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Seasonal Tip

All About Spring Flowering Bulbs
March 21, 2009

Nothing signals the retreat of winter and the arrival of the much anticipated spring season more so than flushes of delicate snowdrops. Snowdrops are members of the bulb family and happen to be one of the first flowers of the year to push up from the soil - often times while snow is still on the ground. Soon to follow are crocuses, daffodils, tulips, and hyacinths, to name only a few of our many splendid early spring bulbs. As these early flowerers begin to fade, they are replaced by iris and blooming onions.

Most often people do think of spring when they think of bulbs, however, there is quite an array of summer bulbs as well. Lilies, dahlias, gladioluses, begonias, and elephant ears are some of the staples of the summer garden that grow from bulbs. Now, you may be thinking, “some of these plants grow from tubers or corms...” That's right, but a bulb plant is any plant that stores energy for its seasonal cycles in an underground storage organ. These storage organs include: true bulbs, corms, tubers, rhizomes, and tuberous roots.

From its outward appearance, one would never imagine the treasure contained within a flower bulb. The seemingly dead, brown nuggets are made up of layers of scales (in true bulbs)
or nutrient storing tissue surrounding the next season's flower, which is forming inside. The scales or tissues contain the food necessary to sustain the bulb during dormancy and early growth.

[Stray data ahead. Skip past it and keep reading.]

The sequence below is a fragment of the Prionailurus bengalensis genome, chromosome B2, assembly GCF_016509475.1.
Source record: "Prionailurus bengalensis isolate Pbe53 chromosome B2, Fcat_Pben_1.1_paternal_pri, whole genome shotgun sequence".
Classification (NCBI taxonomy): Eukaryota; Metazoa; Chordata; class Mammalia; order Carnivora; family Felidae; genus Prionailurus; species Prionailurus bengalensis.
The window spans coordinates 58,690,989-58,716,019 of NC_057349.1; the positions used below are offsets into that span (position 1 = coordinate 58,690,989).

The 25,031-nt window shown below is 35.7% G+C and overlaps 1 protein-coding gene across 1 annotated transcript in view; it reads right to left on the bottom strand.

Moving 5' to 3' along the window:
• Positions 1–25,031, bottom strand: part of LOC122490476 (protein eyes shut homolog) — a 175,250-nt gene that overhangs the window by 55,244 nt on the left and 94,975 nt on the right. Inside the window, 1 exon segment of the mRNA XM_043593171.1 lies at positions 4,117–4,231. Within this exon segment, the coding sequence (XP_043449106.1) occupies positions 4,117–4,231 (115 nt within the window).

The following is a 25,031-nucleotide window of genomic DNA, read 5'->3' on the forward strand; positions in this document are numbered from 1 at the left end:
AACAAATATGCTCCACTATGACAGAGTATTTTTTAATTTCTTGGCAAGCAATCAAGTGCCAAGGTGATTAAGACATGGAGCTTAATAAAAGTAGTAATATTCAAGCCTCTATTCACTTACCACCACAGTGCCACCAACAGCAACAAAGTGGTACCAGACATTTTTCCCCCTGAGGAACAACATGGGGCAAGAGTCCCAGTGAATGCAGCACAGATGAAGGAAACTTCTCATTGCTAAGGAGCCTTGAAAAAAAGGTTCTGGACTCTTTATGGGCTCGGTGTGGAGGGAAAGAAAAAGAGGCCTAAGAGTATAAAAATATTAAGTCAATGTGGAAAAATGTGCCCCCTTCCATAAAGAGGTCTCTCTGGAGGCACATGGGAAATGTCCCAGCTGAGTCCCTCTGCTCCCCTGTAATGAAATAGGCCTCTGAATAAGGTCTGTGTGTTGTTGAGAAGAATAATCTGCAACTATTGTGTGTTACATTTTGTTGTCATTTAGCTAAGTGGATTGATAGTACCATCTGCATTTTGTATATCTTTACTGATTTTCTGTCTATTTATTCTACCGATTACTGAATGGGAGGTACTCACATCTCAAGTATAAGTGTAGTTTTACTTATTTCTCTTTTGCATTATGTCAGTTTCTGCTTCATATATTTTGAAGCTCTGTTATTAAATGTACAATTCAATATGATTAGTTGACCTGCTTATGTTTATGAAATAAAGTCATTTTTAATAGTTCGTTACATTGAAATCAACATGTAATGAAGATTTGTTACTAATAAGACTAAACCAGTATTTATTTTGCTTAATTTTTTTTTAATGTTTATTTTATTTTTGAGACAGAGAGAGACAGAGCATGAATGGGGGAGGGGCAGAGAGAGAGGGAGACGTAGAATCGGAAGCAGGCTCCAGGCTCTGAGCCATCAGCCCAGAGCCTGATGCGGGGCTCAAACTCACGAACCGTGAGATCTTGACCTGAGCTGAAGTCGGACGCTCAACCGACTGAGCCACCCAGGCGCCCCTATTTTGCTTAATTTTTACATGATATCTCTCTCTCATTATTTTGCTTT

When buying bulbs, you are simply looking for healthy specimens. They should feel solid when you pick them up. Avoid bulbs that have bruises or soft spots. If you see a label that says, "top size" this means that the bulbs are the largest commercially available size. Top size bulbs will give you the most spectacular blooms in the first year, but the smaller sized bulbs will catch up in a season or two. Be sure to plant your bulbs within a month or two of purchase.

Bulbs are extremely easy to grow. Once planted, most will survive quite well of their own accord. In addition, bulbs actually multiply from one year to the next! If you are pleased with this spring's show, just imagine the next year, and the next year, and so on. What's more, when the clumps become large enough, they can be divided and you can begin to place bulbs throughout your property!

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